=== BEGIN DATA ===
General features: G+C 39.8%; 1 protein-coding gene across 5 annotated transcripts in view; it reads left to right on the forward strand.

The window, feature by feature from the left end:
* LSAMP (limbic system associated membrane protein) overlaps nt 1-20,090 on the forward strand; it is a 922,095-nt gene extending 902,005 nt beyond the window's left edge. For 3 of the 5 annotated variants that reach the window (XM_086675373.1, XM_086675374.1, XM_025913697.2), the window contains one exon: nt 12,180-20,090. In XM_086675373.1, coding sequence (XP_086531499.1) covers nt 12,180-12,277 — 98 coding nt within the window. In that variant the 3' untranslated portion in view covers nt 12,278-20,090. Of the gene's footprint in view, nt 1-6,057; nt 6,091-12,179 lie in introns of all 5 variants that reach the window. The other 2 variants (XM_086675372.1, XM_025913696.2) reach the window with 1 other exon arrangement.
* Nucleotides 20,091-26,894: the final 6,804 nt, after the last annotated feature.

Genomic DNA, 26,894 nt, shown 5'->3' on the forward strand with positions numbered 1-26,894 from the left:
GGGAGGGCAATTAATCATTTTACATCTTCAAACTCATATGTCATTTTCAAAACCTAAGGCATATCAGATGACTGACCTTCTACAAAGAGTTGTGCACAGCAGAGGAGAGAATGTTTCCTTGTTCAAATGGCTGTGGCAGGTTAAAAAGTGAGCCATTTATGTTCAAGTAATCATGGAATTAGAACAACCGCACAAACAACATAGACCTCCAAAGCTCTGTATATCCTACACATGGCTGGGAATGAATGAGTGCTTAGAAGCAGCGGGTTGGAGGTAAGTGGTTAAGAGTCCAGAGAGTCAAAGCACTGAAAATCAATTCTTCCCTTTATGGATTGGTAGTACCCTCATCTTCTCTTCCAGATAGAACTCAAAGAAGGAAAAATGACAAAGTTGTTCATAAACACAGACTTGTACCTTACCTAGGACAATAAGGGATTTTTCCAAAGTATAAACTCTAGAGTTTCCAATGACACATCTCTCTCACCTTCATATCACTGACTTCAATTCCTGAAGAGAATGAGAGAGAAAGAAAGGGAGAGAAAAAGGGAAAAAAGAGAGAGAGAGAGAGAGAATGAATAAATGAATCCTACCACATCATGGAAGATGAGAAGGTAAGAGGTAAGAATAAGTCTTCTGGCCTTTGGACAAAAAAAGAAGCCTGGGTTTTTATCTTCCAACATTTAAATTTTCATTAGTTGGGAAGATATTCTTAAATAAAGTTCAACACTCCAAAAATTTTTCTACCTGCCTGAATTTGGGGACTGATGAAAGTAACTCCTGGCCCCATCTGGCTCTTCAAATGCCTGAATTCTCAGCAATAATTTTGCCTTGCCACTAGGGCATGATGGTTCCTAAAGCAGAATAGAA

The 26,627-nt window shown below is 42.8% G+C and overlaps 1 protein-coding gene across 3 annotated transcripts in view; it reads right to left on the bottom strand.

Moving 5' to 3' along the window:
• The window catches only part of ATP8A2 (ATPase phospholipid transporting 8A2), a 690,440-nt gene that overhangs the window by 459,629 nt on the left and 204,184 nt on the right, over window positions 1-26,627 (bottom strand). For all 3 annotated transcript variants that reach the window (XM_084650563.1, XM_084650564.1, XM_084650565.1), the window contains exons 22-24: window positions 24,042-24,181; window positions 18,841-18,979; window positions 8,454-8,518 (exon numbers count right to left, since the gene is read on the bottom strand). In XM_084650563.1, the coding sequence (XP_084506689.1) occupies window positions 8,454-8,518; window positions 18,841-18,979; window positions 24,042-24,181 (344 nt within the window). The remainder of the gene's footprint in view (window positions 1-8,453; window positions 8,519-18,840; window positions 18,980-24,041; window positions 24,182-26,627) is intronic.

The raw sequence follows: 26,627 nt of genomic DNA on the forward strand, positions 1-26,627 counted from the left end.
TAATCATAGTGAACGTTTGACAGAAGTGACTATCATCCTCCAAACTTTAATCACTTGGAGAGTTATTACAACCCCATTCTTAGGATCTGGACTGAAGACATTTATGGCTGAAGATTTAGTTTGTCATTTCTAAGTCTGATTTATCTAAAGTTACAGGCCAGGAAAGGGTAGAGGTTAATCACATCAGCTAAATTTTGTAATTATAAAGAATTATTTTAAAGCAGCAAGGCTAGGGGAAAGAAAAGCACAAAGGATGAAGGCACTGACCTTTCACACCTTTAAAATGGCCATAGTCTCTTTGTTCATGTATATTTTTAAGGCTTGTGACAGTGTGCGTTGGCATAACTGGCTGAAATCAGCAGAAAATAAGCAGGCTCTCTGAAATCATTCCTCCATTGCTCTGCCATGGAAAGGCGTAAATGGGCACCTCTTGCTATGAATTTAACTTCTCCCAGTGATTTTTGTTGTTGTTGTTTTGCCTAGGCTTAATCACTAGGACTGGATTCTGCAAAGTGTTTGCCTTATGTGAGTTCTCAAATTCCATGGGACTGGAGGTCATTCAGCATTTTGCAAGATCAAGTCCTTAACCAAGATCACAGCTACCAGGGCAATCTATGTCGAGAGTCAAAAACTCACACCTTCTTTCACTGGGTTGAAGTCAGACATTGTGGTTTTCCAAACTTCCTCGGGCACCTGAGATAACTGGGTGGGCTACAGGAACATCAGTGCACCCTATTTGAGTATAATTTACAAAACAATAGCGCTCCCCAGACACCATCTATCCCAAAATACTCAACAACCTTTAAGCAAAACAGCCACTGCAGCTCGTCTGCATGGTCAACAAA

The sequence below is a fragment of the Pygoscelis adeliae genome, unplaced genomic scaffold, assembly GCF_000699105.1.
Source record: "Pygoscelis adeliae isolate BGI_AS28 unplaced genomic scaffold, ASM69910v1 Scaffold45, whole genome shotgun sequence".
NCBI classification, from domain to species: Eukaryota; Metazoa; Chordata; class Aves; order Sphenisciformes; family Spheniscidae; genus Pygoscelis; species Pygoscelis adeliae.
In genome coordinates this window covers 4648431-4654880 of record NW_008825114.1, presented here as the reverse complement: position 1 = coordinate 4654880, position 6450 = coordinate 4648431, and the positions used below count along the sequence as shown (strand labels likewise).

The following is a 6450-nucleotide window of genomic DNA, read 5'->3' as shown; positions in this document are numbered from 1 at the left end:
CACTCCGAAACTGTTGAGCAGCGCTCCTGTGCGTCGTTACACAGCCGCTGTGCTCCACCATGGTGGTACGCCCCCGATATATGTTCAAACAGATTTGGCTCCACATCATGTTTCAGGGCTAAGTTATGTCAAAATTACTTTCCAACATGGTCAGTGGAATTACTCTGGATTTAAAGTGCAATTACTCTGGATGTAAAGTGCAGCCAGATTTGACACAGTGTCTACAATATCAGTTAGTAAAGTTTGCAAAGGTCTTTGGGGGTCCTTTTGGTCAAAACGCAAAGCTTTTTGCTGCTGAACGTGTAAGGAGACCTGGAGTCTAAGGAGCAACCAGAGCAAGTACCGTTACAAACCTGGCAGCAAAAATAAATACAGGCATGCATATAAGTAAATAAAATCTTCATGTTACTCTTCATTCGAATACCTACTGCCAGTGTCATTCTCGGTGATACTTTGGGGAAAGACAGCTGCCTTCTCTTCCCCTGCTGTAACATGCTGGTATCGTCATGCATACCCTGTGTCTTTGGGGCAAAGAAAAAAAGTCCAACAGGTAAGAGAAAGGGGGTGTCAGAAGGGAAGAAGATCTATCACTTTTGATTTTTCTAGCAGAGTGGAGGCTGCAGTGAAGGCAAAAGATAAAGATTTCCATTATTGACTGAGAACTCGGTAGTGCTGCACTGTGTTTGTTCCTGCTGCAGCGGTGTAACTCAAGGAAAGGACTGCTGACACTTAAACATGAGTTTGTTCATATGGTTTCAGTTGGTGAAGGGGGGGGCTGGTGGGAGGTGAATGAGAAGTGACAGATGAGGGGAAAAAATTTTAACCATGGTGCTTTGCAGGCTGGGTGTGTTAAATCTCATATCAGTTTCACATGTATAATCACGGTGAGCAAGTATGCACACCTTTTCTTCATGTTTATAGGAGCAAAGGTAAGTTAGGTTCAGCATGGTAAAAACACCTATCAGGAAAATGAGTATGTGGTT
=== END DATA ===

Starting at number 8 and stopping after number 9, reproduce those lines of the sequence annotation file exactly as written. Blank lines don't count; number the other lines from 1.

Moving 5' to 3' along the window:
• The window catches only part of ATP8A2 (ATPase phospholipid transporting 8A2), a 690,440-nt gene that overhangs the window by 459,629 nt on the left and 204,184 nt on the right, over window positions 1-26,627 (bottom strand). For all 3 annotated transcript variants that reach the window (XM_084650563.1, XM_084650564.1, XM_084650565.1), the window contains exons 22-24: window positions 24,042-24,181; window positions 18,841-18,979; window positions 8,454-8,518 (exon numbers count right to left, since the gene is read on the bottom strand). In XM_084650563.1, the coding sequence (XP_084506689.1) occupies window positions 8,454-8,518; window positions 18,841-18,979; window positions 24,042-24,181 (344 nt within the window). The remainder of the gene's footprint in view (window positions 1-8,453; window positions 8,519-18,840; window positions 18,980-24,041; window positions 24,182-26,627) is intronic.